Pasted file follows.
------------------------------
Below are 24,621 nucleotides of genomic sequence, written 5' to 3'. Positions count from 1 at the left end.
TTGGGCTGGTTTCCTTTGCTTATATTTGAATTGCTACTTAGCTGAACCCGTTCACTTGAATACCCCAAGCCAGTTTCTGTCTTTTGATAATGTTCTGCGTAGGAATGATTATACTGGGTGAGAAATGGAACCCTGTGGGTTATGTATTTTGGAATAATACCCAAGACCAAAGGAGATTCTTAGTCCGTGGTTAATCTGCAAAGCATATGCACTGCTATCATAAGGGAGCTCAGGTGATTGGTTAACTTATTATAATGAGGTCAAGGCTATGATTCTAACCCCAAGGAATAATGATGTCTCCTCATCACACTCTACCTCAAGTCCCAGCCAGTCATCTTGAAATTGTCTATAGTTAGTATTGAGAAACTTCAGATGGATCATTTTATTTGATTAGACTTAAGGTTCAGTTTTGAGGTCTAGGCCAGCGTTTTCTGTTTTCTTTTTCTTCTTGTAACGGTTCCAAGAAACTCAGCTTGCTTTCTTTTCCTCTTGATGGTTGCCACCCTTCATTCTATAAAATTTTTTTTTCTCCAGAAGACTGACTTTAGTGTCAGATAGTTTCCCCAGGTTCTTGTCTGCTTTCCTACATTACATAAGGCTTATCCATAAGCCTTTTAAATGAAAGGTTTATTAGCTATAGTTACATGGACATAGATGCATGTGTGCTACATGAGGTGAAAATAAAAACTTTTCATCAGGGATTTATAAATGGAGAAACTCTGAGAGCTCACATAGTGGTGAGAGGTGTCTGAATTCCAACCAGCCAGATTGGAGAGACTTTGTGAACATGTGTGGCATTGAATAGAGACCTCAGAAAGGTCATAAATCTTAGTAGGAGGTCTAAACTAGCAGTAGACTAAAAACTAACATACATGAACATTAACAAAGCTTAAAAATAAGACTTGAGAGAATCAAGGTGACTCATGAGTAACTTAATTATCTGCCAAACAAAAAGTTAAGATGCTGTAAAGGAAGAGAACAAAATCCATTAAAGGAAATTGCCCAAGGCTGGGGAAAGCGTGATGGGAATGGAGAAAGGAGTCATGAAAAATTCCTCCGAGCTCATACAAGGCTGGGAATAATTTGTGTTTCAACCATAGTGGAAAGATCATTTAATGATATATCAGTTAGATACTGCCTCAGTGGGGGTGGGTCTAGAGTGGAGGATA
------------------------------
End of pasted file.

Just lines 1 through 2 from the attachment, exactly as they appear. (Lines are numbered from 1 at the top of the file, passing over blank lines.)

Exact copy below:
Below are 24,621 nucleotides of genomic sequence, written 5' to 3'. Positions count from 1 at the left end.
TTGGGCTGGTTTCCTTTGCTTATATTTGAATTGCTACTTAGCTGAACCCGTTCACTTGAATACCCCAAGCCAGTTTCTGTCTTTTGATAATGTTCTGCGTAGGAATGATTATACTGGGTGAGAAATGGAACCCTGTGGGTTATGTATTTTGGAATAATACCCAAGACCAAAGGAGATTCTTAGTCCGTGGTTAATCTGCAAAGCATATGCACTGCTATCATAAGGGAGCTCAGGTGATTGGTTAACTTATTATAATGAGGTCAAGGCTATGATTCTAACCCCAAGGAATAATGATGTCTCCTCATCACACTCTACCTCAAGTCCCAGCCAGTCATCTTGAAATTGTCTATAGTTAGTATTGAGAAACTTCAGATGGATCATTTTATTTGATTAGACTTAAGGTTCAGTTTTGAGGTCTAGGCCAGCGTTTTCTGTTTTCTTTTTCTTCTTGTAACGGTTCCAAGAAACTCAGCTTGCTTTCTTTTCCTCTTGATGGTTGCCACCCTTCATTCTATAAAATTTTTTTTTCTCCAGAAGACTGACTTTAGTGTCAGATAGTTTCCCCAGGTTCTTGTCTGCTTTCCTACATTACATAAGGCTTATCCATAAGCCTTTTAAATGAAAGGTTTATTAGCTATAGTTACATGGACATAGATGCATGTGTGCTACATGAGGTGAAAATAAAAACTTTTCATCAGGGATTTATAAATGGAGAAACTCTGAGAGCTCACATAGTGGTGAGAGGTGTCTGAATTCCAACCAGCCAGATTGGAGAGACTTTGTGAACATGTGTGGCATTGAATAGAGACCTCAGAAAGGTCATAAATCTTAGTAGGAGGTCTAAACTAGCAGTAGACTAAAAACTAACATACATGAACATTAACAAAGCTTAAAAATAAGACTTGAGAGAATCAAGGTGACTCATGAGTAACTTAATTATCTGCCAAACAAAAAGTTAAGATGCTGTAAAGGAAGAGAACAAAATCCATTAAAGGAAATTGCCCAAGGCTGGGGAAAGCGTGATGGGAATGGAGAAAGGAGTCATGAAAAATTCCTCCGAGCTCATACAAGGCTGGGAATAATTTGTGTTTCAACCATAGTGGAAAGATCATTTAATGATATATCAGTTAGATACTGCCTCAGTGGGGGTGGGTCTAGAGTGGAGGATA